Here is everything you need to know about voting in the EU referendum

A Polling Station at St George's Theatre in Great Yarmouth.Picture: James Bass

A Polling Station at St George's Theatre in Great Yarmouth.Picture: James Bass - Credit: James Bass

Thursday June 23 is the day when the nation will head to the polls to vote in EU referendum. Here is everything you need to know about how to cast your vote.

When can I vote?

Polling stations open across the region at 7am and will remain open until 10pm. If you are in the queue by 10pm, you are guaranteed a vote, but the advice is to not leave it to the last minute as a high turnout is expected and you could be stuck in a queue for a while.

Where do I vote?

If you have registered to vote you should have received a polling card through the post which has your name, polling number and the address of your polling station printed on it.

Referendum ballot paper. Jonathan Brady/PA Wire

Referendum ballot paper. Jonathan Brady/PA Wire - Credit: PA

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Polling stations are usually set up in public buildings such as schools, leisure centres and village halls near where you live.

To find the contact details of your local office, enter your postcode on the About My Vote website.

Can I go to any polling station?

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No. You must vote at the polling station to which you have been assigned. You can also take your postal vote to the polling station if you have not already posted it.

Do I need to take my polling card with me?

No. The polling card is for your information only. Your details will be available to staff at the polling station, so you just need to give your name and address to the staff inside the polling station when you arrive and they will then give you your ballot paper to take to the polling booth.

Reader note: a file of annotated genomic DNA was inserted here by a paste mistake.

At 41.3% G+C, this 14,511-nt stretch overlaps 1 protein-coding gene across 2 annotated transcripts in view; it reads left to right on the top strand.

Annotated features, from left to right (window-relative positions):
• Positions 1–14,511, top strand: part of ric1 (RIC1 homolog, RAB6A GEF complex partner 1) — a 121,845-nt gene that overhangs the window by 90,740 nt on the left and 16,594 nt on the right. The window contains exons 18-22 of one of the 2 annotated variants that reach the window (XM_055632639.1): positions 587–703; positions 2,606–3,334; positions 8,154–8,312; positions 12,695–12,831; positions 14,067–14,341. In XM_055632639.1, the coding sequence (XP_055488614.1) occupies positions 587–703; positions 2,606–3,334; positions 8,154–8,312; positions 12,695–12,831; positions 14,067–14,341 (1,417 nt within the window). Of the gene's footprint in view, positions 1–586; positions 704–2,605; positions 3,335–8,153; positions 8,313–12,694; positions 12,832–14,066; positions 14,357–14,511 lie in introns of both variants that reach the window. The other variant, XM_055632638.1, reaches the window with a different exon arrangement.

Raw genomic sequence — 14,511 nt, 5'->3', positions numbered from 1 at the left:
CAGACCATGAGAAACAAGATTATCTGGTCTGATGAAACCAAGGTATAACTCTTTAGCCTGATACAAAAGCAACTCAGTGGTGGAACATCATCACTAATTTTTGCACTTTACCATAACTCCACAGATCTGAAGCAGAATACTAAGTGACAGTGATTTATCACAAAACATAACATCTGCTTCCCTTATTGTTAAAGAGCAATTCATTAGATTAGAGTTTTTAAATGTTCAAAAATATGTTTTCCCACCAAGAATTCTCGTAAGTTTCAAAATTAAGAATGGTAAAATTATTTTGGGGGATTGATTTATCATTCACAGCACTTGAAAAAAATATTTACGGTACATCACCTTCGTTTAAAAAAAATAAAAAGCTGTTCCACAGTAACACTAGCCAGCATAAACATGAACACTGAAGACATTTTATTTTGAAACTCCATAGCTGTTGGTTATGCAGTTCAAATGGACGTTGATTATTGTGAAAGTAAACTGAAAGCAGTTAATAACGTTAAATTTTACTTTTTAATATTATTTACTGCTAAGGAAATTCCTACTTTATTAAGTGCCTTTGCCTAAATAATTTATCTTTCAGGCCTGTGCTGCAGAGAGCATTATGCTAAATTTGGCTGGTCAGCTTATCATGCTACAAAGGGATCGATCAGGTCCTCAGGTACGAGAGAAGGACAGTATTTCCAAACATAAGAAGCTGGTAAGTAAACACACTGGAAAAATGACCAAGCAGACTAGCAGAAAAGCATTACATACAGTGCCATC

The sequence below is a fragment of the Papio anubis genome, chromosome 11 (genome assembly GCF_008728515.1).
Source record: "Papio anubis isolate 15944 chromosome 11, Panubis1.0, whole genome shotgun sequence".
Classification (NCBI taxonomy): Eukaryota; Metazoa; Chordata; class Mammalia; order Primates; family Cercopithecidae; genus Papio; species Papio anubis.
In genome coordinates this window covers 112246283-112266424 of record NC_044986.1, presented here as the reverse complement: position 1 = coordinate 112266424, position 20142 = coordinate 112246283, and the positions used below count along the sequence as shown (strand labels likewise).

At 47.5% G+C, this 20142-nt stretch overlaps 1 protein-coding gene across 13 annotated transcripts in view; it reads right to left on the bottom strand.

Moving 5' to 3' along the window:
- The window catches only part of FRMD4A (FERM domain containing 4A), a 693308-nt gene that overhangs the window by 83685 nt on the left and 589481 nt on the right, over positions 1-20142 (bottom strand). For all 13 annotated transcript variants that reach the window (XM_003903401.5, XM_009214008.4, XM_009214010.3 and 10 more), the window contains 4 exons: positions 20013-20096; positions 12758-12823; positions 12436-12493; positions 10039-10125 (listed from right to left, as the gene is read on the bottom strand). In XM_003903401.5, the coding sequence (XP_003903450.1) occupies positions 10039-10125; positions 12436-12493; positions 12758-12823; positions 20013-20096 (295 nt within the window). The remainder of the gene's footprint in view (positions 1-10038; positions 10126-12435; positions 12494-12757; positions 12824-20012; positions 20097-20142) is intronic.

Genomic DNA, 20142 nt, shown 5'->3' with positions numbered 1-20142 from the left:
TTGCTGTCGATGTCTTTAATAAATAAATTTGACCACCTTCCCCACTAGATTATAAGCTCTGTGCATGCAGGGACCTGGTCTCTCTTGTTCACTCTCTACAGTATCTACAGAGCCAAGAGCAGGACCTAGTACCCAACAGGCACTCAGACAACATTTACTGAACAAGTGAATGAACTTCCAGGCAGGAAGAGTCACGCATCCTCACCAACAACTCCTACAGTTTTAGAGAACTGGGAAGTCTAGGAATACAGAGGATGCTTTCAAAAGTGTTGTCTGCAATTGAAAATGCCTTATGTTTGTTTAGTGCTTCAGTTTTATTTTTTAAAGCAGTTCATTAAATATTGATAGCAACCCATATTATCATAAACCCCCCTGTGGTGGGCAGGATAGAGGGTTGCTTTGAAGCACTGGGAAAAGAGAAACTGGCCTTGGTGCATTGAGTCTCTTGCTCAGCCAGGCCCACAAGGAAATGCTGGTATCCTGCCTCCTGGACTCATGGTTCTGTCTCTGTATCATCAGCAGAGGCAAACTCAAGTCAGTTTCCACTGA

What question will I be asked?

The question: 'Should the United Kingdom remain a member of the European Union or leave the European Union?'

Put an X in the box which reflects your choice. If you mark any more boxes, your paper will be invalid.

Can I use social media while casting my vote?

In an age where everything seems to be put on social media it's natural that voters are keen to mark the historic occasion on platforms like Facebook and Twitter.

But if you take a selfie or any photo, you could be in trouble if your picture happens to catch someone else's ballot paper. It is illegal to release information 'obtained in a polling station' and you could find yourself in breach of secrecy of the ballot requirements'. Doing so could result in a fine of up to £5,000 or six months in prison.

What if I cannot get to a polling station?

If you have just had a medical emergency arise that means you cannot go to the polling station in person you can apply to vote by emergency proxy up until 5pm.

•We will be running a live blog on this website throughout Thursday night and Friday morning to keep you up to date with results as they come in.

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